“Half way through lunch two police details came to the gathering and informed us that we had not asked for police permission to have the gathering. The member of staff at whose house we had gathered and myself were taken to the local police station where we were detained for over two hours before being released with a stern warning. We had apparently ignored a law requiring permission to have a gathering at a private house!”
That is a measure of the level to which Zimbabwe has sunk.
There are seven issues I want to address, but first let me give a little context in respect of recent events. About 4 million Zimbabweans have set up camp over the border in South Africa. They are refugees from their country because of what has gone on there. That figure represents between 20% to 30% of Zimbabwe’s entire population, including the worldwide diaspora of Zimbabweans.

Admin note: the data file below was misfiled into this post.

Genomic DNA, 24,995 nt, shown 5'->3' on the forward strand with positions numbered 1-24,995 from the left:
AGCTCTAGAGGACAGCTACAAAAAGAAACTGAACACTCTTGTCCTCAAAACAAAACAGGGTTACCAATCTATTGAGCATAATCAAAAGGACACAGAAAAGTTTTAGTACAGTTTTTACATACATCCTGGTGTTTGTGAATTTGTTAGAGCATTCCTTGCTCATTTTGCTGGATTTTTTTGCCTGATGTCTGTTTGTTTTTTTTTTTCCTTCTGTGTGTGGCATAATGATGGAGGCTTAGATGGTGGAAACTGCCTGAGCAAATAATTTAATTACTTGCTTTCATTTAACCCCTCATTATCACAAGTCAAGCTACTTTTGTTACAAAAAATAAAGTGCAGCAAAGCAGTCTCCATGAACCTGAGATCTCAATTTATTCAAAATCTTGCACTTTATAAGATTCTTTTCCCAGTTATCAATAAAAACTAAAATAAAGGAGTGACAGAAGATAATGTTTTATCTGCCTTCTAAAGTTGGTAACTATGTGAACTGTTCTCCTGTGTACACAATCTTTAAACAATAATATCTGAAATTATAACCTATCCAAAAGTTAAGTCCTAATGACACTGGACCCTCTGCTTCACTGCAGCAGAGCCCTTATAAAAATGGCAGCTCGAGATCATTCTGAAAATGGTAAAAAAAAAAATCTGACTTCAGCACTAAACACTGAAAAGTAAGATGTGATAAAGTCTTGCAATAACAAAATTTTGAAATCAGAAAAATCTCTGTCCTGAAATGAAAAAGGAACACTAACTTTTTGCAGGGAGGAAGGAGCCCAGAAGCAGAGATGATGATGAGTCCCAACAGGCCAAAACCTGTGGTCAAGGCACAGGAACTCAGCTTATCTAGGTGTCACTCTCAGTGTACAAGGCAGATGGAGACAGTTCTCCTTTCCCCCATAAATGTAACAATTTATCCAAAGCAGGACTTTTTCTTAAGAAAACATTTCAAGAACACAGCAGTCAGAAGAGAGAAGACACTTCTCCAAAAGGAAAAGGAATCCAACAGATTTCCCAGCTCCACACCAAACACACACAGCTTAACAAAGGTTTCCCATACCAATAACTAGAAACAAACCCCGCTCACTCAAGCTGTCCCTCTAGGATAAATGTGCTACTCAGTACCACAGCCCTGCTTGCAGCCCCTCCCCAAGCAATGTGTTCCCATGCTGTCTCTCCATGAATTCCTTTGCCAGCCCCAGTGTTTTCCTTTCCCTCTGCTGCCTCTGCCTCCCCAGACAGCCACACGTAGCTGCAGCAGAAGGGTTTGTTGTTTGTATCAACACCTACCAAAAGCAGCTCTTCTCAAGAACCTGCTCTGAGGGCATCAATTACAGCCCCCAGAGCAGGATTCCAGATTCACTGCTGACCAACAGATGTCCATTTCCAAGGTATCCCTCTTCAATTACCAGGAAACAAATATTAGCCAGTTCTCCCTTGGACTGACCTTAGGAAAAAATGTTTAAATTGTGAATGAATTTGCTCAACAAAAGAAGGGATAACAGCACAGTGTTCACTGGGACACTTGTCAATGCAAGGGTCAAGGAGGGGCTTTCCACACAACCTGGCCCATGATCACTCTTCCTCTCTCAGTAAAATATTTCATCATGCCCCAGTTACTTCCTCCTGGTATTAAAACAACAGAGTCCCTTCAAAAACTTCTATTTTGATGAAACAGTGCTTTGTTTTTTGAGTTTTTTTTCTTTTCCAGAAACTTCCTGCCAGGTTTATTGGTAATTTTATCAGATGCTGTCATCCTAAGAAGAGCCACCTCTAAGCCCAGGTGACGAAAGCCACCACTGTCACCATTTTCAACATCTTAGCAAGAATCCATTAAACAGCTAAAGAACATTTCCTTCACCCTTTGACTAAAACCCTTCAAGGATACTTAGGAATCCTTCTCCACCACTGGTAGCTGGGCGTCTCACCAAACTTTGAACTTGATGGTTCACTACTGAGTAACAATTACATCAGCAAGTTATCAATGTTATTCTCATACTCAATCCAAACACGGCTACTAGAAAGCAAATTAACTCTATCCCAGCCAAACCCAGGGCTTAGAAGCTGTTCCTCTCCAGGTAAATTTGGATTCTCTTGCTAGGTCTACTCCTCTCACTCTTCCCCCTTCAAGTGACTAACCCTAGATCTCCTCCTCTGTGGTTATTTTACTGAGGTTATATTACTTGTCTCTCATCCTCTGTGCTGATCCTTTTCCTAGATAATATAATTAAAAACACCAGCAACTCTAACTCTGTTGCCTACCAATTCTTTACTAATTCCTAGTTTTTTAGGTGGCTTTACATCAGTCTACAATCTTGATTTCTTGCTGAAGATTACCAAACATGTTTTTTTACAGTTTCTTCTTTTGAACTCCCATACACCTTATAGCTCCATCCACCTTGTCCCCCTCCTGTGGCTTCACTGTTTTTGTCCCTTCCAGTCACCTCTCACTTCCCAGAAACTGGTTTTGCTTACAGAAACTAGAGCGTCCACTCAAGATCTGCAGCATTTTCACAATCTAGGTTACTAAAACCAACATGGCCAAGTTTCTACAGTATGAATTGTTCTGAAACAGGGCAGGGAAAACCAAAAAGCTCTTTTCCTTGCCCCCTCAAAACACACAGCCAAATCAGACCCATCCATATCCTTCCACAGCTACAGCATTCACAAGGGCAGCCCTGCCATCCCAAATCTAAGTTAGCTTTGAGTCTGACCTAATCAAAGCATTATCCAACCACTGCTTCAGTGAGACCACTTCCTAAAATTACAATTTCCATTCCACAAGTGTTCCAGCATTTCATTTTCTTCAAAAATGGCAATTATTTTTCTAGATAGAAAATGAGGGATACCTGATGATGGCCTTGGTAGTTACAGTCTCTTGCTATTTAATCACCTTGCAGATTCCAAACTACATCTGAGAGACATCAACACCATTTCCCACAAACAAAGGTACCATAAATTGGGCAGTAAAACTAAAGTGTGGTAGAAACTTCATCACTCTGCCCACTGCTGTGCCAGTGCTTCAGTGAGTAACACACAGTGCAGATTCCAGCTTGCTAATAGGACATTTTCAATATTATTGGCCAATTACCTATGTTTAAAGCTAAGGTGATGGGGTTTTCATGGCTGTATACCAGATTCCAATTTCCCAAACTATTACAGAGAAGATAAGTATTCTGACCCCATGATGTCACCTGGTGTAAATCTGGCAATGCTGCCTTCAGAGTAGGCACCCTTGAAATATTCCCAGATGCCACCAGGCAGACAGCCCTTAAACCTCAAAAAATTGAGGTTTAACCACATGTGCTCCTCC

There have been terrible violence and brutality. In 1983 and 1984, there were the massacres of the Ndebele people—the first major post-independence dispersion of Zimbabweans. This was black-on-black violence, and tens of thousands of people were displaced. They fled initially to the second city of Bulawayo, while others left for Botswana and South Africa. This crime against humanity was quickly forgotten by the rest of the world.
The land invasions that began in 2000 were, effectively, a Government-sanctioned looting spree and a desperate election ploy in reaction to the rapid rise of the Opposition Movement for Democratic Change. ZANU-PF was prepared to annihilate vital organs of the economy to win the election. Agricultural productivity declined by 80% between 2002 and 2008. Zimbabwe used to produce about 330,000 tonnes of wheat a year; last year, it produced 11,000 tonnes, and this year, it produced 10,000 tonnes.